The Czech Interior Ministry will prepare a bill defining the rules in case
of a “hard” Brexit, PM Andrej Babiš said after the cabinet meeting on
Monday, adding that other ministries have been asked to submit draft
clauses dealing with the issue from their respective viewpoints this week.
The cabinet will discuss the bill on January 7 and wants to push it through by March 29 when Britain is to leave the EU, Mr Babiš told the Czech News Agency on Monday.
Among other things, the bill would temporarily define the conditions of the British nationals' entry to the Czech Republic. and their stay in the country.
Czech diplomats will vote against the Global Compact on Migration, set to
take place at the General Assembly of the UN on Wednesday, foreign minister
Miroslav Petříček told the Czech News Agency on Monday. According to the
government’s previous statements, they were likely to abstain from the
The cabinet announced earlier that it would withdraw from the pact citing ambiguities in its interpretation. Czech officials argue that the compact doesn’t draw a clear line between legal and illegal migration or state that illegal migration is undesirable.
In an interview for the daily Právo, Czech Prime Minister Andrej Babiš said the Ministry of Foreign Affairs hasn’t yet officially announced the Czech Republic’s withdrawal from the compact. Around a dozen countries, including the US, Austria, Hungary and Poland have also refused to support it.
Prime Minister Andrej Babis sent a letter to EU Budget Commissioner
Günther Oettinger on Monday informing him that he had left the board of
the government Council for the EU Structural and Investment Funds, which
makes recommendations for the distribution of EU money. Under a draft
amendment to the Regional Development Act, approved by the government on
Monday, the council can be chaired by another cabinet member.
The Czech Prime Minister made the move in reaction to the EU’s criticism of the Czech prime minister over potential conflict of interest. MEPs on Friday voted for the suspension of all EU payments to Agrofert, a company linked to Mr Babiš, until his alleged conflict of interests is settled.
The former Czech football captain, Tomáš Rosický, has been appointed sporting director for Sparta Prague football club. He will replace in the post Zdeněk Ščasný, who will continue to serve as the club’s coach. Rosický, who began his career at Sparta, will be responsible for the team’s long-term sporting strategy and will oversee the club’s transfers.
The average price of new flats in Prague increased in October by 11.8 percent to 104,100 per square metre, according to the data released by Deloitte consultancy on Monday. At the end of October, there were 5,587 new flats available in the Czech capital, which is an increase by 18 percent on the previous year.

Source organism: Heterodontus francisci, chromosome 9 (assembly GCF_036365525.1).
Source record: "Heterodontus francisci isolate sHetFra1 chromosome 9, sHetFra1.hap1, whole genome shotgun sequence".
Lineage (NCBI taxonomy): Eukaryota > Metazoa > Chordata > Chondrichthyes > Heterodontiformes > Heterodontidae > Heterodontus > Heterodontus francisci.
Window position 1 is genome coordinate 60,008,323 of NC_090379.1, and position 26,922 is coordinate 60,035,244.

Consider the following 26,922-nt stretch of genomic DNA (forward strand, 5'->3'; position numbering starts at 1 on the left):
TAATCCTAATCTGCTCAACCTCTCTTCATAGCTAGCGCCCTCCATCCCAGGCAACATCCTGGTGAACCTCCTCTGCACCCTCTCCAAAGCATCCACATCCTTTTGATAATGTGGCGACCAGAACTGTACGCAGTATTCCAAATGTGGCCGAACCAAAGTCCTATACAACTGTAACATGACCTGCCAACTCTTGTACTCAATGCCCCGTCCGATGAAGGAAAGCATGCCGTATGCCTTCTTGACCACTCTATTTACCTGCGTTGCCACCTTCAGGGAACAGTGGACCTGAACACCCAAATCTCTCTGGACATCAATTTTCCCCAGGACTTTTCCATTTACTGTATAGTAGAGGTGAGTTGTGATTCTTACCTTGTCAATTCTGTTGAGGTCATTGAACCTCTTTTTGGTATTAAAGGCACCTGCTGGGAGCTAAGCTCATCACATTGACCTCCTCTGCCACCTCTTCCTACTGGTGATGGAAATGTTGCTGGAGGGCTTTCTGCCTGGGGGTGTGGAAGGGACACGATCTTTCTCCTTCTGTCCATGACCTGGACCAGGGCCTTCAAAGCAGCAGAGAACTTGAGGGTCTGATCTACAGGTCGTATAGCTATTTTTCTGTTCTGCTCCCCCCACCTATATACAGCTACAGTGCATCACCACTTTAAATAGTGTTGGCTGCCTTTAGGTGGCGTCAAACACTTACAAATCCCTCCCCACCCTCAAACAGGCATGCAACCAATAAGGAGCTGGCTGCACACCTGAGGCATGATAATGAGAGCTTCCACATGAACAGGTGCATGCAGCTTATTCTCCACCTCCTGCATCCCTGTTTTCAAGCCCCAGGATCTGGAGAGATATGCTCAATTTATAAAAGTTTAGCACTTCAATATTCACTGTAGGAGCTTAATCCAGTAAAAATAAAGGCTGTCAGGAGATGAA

The Czech Republic is Europe’s biggest exporter of toys, suggests an
analysis carried out by UniCredit bank. Czech production of toys last year
amounted to a total of 51.6 billion crowns.
The Czech Republic, along with Slovakia, has been the fastest growing toy exporter in the EU since 2004. The growth is fuelled mainly by production of LEGO brick sets, which had been gradually moved to the country. LEGO, along with dolls and miniature models, belong the most exported items.
Czech banks’ net profit for the first three-quarters of 2018 increased by 2.7 billion year-on-year to a record 62.6 billion crowns, the Czech National Bank said on Monday. The sector’s balance sheet at the end of September was 7.6 trillion crowns, an increase by 567 billion crowns since the end of last year. There are currently 47 banks and savings banks operating on the Czech financial market.
The Czech Army has property worth some 6.5 billion crowns sitting idle and
in varying states of disrepair or even ruin, according to a report by the
Supreme Audit Office (NKÚ).
To administer the properties, which include many former military barracks, the Army spent about 32 million crowns last year in upkeep, the report says.
A spokesman for the Ministry of Defence said that by the end of 2020 assets identified as unneeded will be prepared for transfer or sale.
Czech police on Sunday evening searched a plane arriving from England to
check if a bomb was on board. This followed a request by the pilot, after a
stewardess found a photo of a bomb in the passengers’ toilet, taken to be
Police have found no evidence of an actual device. The plane, which ran between Manchester and Prague, was carrying 183 passengers. Upon arrival, they were questioned by the police as to whether they had witnessed anything suspicious.
Czech researchers develop top-grade respirator for 3D printing
Why Chinese masks destined for Italy were seized (not ‘stolen’) by Czech authorities
A mask-tree as a form of solidarity
Economist Tomáš Sedláček: A positive look at the coronavirus crisis
Government to extend restrictions on movement until April 1st